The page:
Mistakes:
HGH stands on the wrong side of the bridge
HGH shows little attention to the flock, is under pressure
HGH sniffs, sits or lies down
HGH or man dog lets sheep go around the bridge
HGH dives into the flock
HGH reacts badly to commands and signals
HGH switches sides behind the sheep or the bridge
HGH stands in an unsteady or insecure manner
HGH needs a lot of help to get in place

4.8 Grip (8 points are the maximum available)
In every flock there are sheep who have little or no respect even for a HGH and they will test the dog. In order to gain their respect the HGH has to use a grip occasionally. In order to achieve the proper effect, the grip must be brief, fast, with the full mouth, and only with the necessary amount of pressure. Many unnecessary grips are faulty work. The HGH must move with the sheep while gripping. It must not tear the sheep's flesh. There should be no injuries. Grips on the back of the thigh, on the back of the neck and on the ribs are allowed.

When the handler gives the command to grip, the HGH immediately must go in and grip. It must not hesitate. One or two commands should be enough. The dog must release immediately upon command. The HGH must be able to earn respect from tough adult sheep and also be able to tend lambs. The bark is not strong enough force from a HGH.

Mistakes:
HGH is afraid
HGH does not grip
HGH grips too often
HGH tears
HGH grips too long
HGH injures sheep
HGH ignores lambs
Grip is too hard

4.9 Obedience (10 points are the maximum available)
Obedience is the foundation of the training. The HGH must be willing and easy to handle. When the handler gives a command or signal the HGH must execute immediately. Journeymanlike work is founded upon masterful training. This leads to excellent team work.

Obedience is part of every exercise. All commands and signals must be carried out immediately, willingly and with a lively attitude, even at a great distance as in the wide graze. The dog must not go hunting for wild animals.

The way the handler works with the HGH is demonstrated in the way the dog responds to the handler. The handler's score will be influenced by his/her composure and confidence and by his/her love, understanding and empathy for the creature that is his/her handiwork: the HGH.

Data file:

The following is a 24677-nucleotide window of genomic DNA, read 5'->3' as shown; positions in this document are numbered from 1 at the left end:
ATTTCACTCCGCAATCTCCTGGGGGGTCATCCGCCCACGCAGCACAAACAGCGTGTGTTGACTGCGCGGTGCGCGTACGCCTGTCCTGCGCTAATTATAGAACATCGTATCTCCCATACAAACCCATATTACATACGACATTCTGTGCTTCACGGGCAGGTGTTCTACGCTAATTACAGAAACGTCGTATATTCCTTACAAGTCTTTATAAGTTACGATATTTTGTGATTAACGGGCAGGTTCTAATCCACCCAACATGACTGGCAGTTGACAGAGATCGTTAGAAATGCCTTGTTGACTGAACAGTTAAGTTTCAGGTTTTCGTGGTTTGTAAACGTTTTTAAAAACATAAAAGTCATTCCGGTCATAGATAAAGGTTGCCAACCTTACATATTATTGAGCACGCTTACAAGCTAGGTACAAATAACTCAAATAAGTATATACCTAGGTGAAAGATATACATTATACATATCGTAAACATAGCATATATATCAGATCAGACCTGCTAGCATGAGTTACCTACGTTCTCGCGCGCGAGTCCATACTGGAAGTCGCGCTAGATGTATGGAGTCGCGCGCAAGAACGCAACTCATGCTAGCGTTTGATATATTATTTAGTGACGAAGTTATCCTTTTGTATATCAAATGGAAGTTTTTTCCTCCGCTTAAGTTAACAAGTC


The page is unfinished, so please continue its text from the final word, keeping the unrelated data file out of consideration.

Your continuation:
Mistakes:
HGH is badly trained
HGH is afraid of handler
HGH obeys unwillingly
Commands and signals are executed slowly and without desire
HGH needs repeated commands and signals
Handler and HGH have no relation of trust
HGH is under enormous pressure
HGH goes after wild animals

4.10 Diligence (10 points are the maximum available)
The HGH must show joyful willingness at all times. It always has to watch the sheep and the handler. Liveliness, quick reactions, and constant patrolling show a good and diligent HGH. An observer should get the impression the dog constantly wants to count the sheep.

Mistakes:
HGH is lazy, tired, or cannot work anymore
HGH does not listen to commands
HGH does not see signals
HGH shows no ambition
HGH shows no interest

4.11 Self-reliance (10 points are the maximum available)
The HGH works on its own and does not rely on commands to do what is necessary. It control both sides of the sheep without disturbing them. It pushes stray sheep back into the flock, disciplining them when necessary. The self-reliant HGH moves diligently with the flock and tends them carefully while they are grazing.

Mistakes:
HGH shows little or no self-reliance
HGH lacks the necessary attention
HGH is not lively in its work
HGH does not cover the whole length of the flock
HGH lacks the ability or confidence to grip
Handler gives subtle help on the wide graze

4.12 Re-pen (4 points are the maximum available)
At the re-pen the handler stands where the HGH stood while exiting but outside the entrance. He/she lets the sheep pass him/her into the pen. If necessary, the handler can lead the sheep into the pen. The HGH must be placed on the farthest end of the panel which was removed to make the opening. The HGH can leave its position if the flock refuses to go into the pen (heat, mud, etc.). The flock should be forced to funnel into the pen. The HGH must prevent sheep from going around the pen. If the last sheep of the flock refuses to go into the pen, the HGH can be commanded to push slowly from behind and can come in as far as the middle of the gate.

Mistakes:
HGH stands too far away from panel
HGH stands too close to the entrance
HGH sits or sniffs
HGH makes sheep nervous
HGH lets sheep go around the pen
HGH dives into the flock
Handler stands in the pen

(Editor's note: total maximum points available=100; dogs demonstrate their protective instinct after the sheep are re-penned; minimum number of sheep in any SV approved trial=200)